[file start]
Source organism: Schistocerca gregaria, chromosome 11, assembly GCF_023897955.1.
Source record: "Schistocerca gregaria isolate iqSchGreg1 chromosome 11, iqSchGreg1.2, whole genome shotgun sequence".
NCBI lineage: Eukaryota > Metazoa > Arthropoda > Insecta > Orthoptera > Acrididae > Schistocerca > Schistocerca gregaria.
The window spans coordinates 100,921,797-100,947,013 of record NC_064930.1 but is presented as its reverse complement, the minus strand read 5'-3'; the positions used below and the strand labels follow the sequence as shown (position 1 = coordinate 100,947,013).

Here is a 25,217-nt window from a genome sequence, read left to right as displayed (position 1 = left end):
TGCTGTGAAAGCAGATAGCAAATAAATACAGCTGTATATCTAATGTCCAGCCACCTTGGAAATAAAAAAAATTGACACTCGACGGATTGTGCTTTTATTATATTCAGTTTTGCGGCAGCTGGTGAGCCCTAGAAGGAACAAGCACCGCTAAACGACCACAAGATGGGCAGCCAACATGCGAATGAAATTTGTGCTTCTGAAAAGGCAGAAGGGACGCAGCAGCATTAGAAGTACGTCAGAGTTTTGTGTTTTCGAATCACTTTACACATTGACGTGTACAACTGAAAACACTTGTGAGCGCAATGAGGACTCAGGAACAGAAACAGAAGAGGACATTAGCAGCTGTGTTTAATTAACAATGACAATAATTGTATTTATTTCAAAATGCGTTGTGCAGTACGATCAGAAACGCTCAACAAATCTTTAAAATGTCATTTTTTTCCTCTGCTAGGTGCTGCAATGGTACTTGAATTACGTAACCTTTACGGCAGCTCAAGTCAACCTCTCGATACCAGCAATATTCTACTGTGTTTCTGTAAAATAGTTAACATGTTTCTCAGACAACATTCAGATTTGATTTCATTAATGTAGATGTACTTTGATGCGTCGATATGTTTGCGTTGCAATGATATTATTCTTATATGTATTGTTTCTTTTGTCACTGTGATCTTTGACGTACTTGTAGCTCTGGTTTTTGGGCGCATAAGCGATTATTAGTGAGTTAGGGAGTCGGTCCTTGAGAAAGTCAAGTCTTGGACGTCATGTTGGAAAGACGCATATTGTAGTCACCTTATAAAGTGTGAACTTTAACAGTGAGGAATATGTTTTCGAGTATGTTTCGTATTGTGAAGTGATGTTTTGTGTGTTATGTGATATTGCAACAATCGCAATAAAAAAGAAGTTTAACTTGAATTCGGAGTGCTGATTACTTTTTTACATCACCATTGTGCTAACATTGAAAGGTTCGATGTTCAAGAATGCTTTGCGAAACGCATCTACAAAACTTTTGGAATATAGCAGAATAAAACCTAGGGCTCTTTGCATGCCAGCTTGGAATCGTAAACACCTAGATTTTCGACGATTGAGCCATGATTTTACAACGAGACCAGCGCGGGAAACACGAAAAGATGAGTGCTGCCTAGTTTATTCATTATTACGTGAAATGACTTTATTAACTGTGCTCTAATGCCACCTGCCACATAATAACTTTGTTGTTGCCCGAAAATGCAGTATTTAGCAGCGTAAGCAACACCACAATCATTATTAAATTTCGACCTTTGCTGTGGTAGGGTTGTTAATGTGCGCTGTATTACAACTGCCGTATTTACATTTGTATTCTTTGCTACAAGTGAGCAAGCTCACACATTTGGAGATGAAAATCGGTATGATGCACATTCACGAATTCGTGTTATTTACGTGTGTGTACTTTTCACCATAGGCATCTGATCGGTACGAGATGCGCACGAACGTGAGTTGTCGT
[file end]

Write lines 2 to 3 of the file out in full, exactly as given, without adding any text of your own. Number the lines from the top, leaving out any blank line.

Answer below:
Source record: "Schistocerca gregaria isolate iqSchGreg1 chromosome 11, iqSchGreg1.2, whole genome shotgun sequence".
NCBI lineage: Eukaryota > Metazoa > Arthropoda > Insecta > Orthoptera > Acrididae > Schistocerca > Schistocerca gregaria.